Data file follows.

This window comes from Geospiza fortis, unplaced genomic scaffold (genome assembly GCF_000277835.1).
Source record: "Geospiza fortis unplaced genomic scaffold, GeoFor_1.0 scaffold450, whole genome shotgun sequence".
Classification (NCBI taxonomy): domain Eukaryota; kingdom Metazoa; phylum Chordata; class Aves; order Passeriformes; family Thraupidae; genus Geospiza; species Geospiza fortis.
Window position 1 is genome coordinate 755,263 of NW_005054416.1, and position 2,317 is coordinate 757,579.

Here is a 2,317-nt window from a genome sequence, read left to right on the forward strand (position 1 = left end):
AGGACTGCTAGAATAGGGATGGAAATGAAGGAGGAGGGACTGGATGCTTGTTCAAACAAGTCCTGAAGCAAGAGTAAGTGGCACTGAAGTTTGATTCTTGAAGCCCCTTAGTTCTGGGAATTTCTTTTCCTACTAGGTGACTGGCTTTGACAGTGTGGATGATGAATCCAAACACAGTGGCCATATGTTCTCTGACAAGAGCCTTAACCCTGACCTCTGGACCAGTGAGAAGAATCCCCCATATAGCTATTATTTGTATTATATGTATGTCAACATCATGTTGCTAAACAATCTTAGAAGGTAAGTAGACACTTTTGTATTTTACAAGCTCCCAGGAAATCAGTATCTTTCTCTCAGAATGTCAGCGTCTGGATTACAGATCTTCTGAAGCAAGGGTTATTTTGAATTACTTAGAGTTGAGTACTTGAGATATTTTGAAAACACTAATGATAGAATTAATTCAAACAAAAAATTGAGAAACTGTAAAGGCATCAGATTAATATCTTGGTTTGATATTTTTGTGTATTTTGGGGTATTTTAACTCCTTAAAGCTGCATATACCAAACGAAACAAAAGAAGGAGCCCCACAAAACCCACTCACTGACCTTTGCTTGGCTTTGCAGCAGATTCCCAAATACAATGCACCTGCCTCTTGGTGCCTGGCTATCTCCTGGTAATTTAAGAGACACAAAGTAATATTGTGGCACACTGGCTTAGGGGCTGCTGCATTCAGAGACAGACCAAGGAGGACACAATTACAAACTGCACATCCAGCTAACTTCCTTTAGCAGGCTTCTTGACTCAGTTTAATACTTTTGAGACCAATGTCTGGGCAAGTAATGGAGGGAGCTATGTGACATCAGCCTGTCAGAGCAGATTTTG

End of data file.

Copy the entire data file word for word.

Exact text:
This window comes from Geospiza fortis, unplaced genomic scaffold (genome assembly GCF_000277835.1).
Source record: "Geospiza fortis unplaced genomic scaffold, GeoFor_1.0 scaffold450, whole genome shotgun sequence".
Classification (NCBI taxonomy): domain Eukaryota; kingdom Metazoa; phylum Chordata; class Aves; order Passeriformes; family Thraupidae; genus Geospiza; species Geospiza fortis.
Window position 1 is genome coordinate 755,263 of NW_005054416.1, and position 2,317 is coordinate 757,579.

Here is a 2,317-nt window from a genome sequence, read left to right on the forward strand (position 1 = left end):
AGGACTGCTAGAATAGGGATGGAAATGAAGGAGGAGGGACTGGATGCTTGTTCAAACAAGTCCTGAAGCAAGAGTAAGTGGCACTGAAGTTTGATTCTTGAAGCCCCTTAGTTCTGGGAATTTCTTTTCCTACTAGGTGACTGGCTTTGACAGTGTGGATGATGAATCCAAACACAGTGGCCATATGTTCTCTGACAAGAGCCTTAACCCTGACCTCTGGACCAGTGAGAAGAATCCCCCATATAGCTATTATTTGTATTATATGTATGTCAACATCATGTTGCTAAACAATCTTAGAAGGTAAGTAGACACTTTTGTATTTTACAAGCTCCCAGGAAATCAGTATCTTTCTCTCAGAATGTCAGCGTCTGGATTACAGATCTTCTGAAGCAAGGGTTATTTTGAATTACTTAGAGTTGAGTACTTGAGATATTTTGAAAACACTAATGATAGAATTAATTCAAACAAAAAATTGAGAAACTGTAAAGGCATCAGATTAATATCTTGGTTTGATATTTTTGTGTATTTTGGGGTATTTTAACTCCTTAAAGCTGCATATACCAAACGAAACAAAAGAAGGAGCCCCACAAAACCCACTCACTGACCTTTGCTTGGCTTTGCAGCAGATTCCCAAATACAATGCACCTGCCTCTTGGTGCCTGGCTATCTCCTGGTAATTTAAGAGACACAAAGTAATATTGTGGCACACTGGCTTAGGGGCTGCTGCATTCAGAGACAGACCAAGGAGGACACAATTACAAACTGCACATCCAGCTAACTTCCTTTAGCAGGCTTCTTGACTCAGTTTAATACTTTTGAGACCAATGTCTGGGCAAGTAATGGAGGGAGCTATGTGACATCAGCCTGTCAGAGCAGATTTTG